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Are Employers Required to Give Holiday Pay or Paid Holidays? (2018)

holiday payWhen it comes to holidays, many employers in California and across the country tend to give employees either the day off with pay (“paid holiday”), or give extra pay for hours worked similar to overtime pay (“holiday pay”). The most common paid holidays are:

  • New Year’s Day
  • Memorial Day
  • Easter
  • Independence Day (4th of July)
  • Labor Day
  • Thanksgiving Day
  • Christmas Day

I hate to dim your holiday cheer, but: neither federal law, nor California law, requires employers to give holiday pay or paid holidays. This is true whether you are an exempt salaried or non-exempt hourly paid employee. So if your employer gives holiday pay, that’s great. If not, there isn’t much you can do, legally, about it.

As usual there are exceptions: e.g., if your employer has a holiday pay policy or practice, if holiday pay is promised for in your offer letter or employment agreement, if your union collective bargaining agreement requires holiday pay, etc. In those cases, the employer may be contractually bound to give you holiday pay or paid holidays. If that’s the case and you are being denied holiday pay, you should consider filing a labor board complaint.

By the way, studies have shown that paid time off boosts employee morale and can lead to higher productivity and reduced employee turnover. According to Forbes Magazine:

If employees would take just one additional day of earned leave each year, the result would mean $73 billion in output for the U.S. economy and positive impacts for both employees and businesses.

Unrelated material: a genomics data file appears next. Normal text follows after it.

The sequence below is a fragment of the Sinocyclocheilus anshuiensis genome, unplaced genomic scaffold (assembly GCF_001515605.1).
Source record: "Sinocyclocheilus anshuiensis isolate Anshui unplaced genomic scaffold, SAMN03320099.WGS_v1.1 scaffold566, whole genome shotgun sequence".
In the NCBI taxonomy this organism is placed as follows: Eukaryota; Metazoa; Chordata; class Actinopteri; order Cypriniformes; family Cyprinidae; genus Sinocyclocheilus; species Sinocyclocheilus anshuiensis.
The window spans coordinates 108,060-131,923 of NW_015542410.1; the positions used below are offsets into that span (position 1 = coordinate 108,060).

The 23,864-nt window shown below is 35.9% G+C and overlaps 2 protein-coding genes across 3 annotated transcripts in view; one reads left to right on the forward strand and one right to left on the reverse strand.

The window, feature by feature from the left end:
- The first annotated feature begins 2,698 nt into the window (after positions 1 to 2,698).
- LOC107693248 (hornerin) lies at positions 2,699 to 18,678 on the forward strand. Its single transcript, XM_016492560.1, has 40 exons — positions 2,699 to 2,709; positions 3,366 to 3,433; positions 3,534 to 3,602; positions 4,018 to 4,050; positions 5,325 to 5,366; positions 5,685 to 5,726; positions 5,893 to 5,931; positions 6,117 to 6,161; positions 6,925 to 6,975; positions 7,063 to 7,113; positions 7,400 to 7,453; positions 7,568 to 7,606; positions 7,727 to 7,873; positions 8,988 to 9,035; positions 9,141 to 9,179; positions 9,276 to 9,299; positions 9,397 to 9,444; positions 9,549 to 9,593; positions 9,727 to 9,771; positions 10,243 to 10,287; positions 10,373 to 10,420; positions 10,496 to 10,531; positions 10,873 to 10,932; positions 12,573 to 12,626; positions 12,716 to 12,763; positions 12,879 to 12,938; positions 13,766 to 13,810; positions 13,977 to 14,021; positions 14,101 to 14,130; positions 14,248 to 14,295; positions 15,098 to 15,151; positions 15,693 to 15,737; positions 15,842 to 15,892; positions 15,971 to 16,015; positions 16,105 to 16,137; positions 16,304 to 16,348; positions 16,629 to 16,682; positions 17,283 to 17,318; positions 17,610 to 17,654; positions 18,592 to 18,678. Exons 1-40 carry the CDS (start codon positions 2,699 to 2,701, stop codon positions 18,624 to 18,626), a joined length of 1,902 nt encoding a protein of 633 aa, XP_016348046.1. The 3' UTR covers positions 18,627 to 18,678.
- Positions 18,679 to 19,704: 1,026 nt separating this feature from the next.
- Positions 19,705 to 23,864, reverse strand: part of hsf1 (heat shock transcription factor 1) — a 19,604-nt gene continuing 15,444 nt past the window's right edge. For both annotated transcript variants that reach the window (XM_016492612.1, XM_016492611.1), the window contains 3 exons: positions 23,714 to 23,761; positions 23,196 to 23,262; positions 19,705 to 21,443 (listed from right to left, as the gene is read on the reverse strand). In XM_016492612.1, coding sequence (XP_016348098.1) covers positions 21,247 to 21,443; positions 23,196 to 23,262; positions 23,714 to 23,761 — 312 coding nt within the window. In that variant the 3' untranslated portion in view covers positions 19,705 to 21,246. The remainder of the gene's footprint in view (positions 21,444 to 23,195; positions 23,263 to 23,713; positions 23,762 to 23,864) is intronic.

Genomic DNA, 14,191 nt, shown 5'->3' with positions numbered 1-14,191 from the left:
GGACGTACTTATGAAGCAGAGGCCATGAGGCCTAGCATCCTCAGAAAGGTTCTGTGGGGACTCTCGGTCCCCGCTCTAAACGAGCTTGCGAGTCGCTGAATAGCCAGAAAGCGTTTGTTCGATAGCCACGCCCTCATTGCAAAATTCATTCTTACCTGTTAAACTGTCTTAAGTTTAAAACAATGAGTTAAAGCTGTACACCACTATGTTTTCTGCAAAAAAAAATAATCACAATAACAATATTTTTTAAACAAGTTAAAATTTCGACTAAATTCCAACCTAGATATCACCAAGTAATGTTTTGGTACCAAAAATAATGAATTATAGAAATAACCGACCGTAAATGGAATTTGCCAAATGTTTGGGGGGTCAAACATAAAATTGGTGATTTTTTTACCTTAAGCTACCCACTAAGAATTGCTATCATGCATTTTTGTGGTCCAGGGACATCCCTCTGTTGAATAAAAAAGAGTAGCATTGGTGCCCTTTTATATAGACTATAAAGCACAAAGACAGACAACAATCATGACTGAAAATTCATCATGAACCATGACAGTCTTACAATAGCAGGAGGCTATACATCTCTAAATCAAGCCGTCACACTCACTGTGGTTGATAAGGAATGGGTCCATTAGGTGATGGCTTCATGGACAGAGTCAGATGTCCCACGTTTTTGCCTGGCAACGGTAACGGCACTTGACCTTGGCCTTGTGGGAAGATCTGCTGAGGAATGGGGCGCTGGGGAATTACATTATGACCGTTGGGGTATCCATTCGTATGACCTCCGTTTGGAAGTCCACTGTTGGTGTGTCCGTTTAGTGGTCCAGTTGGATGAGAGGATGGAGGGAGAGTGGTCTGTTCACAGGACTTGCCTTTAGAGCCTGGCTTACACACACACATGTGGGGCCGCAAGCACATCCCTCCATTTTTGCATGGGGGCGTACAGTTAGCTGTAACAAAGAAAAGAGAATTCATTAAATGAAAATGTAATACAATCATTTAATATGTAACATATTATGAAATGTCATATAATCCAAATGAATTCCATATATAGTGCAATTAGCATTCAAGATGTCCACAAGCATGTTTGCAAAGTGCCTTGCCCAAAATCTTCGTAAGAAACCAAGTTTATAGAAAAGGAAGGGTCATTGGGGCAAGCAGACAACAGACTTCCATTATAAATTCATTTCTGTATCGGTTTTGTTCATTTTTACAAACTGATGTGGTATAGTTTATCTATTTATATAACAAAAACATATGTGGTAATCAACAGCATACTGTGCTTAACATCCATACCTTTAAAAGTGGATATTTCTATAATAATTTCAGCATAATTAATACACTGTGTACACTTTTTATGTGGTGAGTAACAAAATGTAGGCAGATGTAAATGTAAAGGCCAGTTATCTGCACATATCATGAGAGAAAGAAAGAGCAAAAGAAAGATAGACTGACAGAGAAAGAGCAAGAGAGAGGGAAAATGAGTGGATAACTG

So if your employer is being a Scrooge about holiday pay, maybe point them to that Forbes article. Or consider looking for a more enlightened employer to work for. Happy Holidays!

 

10 Comments

  1. Gould & Hahn on December 13, 2017 at 2:04 pm

    This should be up to the company. Some people dont even celebrate holidays so again this shouldn’t be regulated by law. That is like regulating religion almost.

  2. T on December 5, 2017 at 1:11 pm

    Can a employer pay you two different checks in a pay period to avoid over time hours?

    • Eugene Lee on December 5, 2017 at 3:32 pm

      No, that’s a blatant violation of the wage laws and wage theft. You should consider filing a labor board claim

  3. Jessica on December 3, 2017 at 7:28 pm

    If my employer offers holiday pay to other employees can they deny me holiday pay? Also in the past I have received holiday pay can they stop giving it to me and continue to give it to other employees.

    • Eugene Lee on December 3, 2017 at 8:06 pm

      That is a simple question, but the analysis is actually pretty complicated. For one thing, holiday pay is not required by law, but is discretionary by the employer. You need to confirm what the employer’s holiday pay policy is. It’s not just what’s written in the employee manual, it’s also the employer’s “practice”, meaning what the employer has actually done over the years regarding holiday pay. The holiday pay policy and/or practice is regarded as a “contract” between the employee and the employer. The employer is required to comply with that holiday pay policy and/or practice.